The University of Alabama Hugh F. Culverhouse, Jr. School of Law and the University of Alabama Law Review are very pleased to host this Symposium in celebration of the life and work of Judge Frank M. Johnson, Jr.
Judge Johnson was a graduate of the School of Law and a proud native of Winston, County, Alabama. He served on the U.S. District Court for the Middle District of Alabama from 1955 to 1979, and on the U.S. Court of Appeals for the Fifth Circuit and, later Eleventh Circuit, from 1979 to 1999. Judge Johnson’s steadfast commitment to enforcing the constitutional rights of all citizens, under extraordinarily difficult circumstances, has established him as a great hero of the law. From his Montgomery, Alabama courtroom, Johnson issued dozens of landmark rulings that desegregated virtually all state institutions in Alabama and secured voting rights for all of Alabama’s citizens. Despite being openly vilified by elected state officials, Judge Johnson never wavered in his steadfast commitment to enforcing the Constitution, the Bill of Rights, and the Fourteenth Amendment. Dr. Martin Luther King, Jr. said of Johnson that he “gave true meaning to the word ‘justice.’”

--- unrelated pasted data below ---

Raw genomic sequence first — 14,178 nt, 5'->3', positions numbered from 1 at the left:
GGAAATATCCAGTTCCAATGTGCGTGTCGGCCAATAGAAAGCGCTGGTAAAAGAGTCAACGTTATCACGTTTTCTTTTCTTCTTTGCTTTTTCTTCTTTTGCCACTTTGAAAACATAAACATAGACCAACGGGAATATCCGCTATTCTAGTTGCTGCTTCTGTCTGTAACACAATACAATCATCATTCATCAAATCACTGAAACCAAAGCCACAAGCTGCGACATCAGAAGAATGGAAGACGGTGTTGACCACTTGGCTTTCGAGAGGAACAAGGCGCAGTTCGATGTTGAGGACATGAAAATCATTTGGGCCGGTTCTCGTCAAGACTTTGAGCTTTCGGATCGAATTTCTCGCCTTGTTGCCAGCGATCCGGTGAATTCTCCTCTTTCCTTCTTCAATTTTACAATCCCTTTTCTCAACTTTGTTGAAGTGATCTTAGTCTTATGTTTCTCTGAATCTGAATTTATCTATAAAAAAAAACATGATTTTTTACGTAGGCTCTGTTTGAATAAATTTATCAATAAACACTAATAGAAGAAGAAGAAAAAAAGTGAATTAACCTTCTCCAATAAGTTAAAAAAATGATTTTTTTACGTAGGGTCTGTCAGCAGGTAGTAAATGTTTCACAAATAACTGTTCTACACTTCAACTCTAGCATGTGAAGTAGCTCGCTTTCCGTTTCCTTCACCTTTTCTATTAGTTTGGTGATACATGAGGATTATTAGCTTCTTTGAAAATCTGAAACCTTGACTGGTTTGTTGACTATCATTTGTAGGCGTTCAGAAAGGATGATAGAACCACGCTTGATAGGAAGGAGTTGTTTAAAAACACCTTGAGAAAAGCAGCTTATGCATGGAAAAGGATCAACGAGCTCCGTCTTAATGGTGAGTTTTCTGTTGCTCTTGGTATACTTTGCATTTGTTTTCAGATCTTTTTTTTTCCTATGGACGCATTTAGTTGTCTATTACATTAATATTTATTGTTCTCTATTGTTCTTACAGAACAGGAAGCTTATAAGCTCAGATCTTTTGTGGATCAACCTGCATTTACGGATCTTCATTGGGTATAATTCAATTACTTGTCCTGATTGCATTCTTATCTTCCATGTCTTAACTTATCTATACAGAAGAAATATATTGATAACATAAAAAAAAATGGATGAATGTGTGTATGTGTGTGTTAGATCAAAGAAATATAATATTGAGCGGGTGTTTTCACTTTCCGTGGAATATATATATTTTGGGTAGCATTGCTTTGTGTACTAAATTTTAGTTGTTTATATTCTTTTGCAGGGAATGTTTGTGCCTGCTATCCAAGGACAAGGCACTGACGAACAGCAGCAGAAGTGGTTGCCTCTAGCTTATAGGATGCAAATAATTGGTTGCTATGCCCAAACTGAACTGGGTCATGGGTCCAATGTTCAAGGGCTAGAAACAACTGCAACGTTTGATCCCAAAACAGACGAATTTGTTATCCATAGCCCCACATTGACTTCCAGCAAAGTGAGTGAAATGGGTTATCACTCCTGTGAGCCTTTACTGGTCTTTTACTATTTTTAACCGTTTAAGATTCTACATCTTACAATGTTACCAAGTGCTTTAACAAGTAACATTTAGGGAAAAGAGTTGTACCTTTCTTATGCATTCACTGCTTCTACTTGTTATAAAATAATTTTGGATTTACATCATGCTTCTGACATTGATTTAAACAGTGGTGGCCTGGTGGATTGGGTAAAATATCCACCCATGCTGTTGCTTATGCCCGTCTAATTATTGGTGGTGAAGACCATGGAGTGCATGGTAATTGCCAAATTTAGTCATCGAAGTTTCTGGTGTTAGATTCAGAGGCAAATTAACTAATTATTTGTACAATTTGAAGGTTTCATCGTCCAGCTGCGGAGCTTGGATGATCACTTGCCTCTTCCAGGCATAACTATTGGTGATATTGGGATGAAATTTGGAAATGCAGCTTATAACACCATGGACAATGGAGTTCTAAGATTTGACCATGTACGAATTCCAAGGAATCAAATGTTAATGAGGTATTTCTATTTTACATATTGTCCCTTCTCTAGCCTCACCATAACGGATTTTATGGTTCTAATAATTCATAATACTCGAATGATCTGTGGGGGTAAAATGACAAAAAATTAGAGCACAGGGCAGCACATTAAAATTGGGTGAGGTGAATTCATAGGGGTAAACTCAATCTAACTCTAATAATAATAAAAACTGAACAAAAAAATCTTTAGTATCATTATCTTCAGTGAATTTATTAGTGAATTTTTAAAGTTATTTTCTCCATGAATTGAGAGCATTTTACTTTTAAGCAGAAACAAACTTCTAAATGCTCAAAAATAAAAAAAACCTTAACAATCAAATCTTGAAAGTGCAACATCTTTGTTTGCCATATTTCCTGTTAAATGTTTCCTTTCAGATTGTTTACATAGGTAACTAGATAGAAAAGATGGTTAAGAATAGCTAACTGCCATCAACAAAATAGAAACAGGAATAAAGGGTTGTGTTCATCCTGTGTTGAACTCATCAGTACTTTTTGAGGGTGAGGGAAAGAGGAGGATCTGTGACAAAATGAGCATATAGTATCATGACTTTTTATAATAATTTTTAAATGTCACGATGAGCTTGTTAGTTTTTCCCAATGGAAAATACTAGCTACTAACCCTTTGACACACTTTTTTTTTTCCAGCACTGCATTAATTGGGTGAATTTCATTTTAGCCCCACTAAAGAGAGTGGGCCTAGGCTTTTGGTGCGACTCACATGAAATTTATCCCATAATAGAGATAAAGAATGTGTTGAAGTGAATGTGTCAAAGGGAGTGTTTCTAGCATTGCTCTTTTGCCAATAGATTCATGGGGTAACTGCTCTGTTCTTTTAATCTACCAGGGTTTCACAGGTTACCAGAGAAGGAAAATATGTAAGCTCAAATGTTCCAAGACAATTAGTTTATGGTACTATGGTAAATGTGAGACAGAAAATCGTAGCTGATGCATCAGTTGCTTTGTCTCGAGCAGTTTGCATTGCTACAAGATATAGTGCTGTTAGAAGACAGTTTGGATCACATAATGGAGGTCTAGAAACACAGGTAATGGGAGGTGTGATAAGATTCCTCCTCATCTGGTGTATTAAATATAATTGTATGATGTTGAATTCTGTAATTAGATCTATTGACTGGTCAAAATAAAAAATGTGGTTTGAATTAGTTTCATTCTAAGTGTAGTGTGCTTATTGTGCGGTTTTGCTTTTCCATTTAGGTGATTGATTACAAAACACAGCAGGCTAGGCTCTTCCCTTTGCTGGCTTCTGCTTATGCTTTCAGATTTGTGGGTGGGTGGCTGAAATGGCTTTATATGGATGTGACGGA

Judge Johnson’s lived commitment to securing the rule of law provides an important example to us today – and demonstrates quite clearly that one person can make a tremendous difference to his home state, the nation, and the world.
To mark the occasion of the centennial of Judge Johnson’s birth (on October 30, 1918), this Symposium will recognize and celebrate his legendary courage. No less important, however, it also will consider in some detail the Judge’s many and important substantive legal and jurisprudential contributions. These include landmark desegregation and voting rights precedents, important decisions securing the freedom of speech and other civil liberties, and signal contributions to the law of remedies (notably including his pioneering use of the structural injunction). In sum, Judge Frank M. Johnson, Jr. was an iconic federal judge and we meet to recognize, engage, and celebrate his life, legacy, and jurisprudential contributions to the law.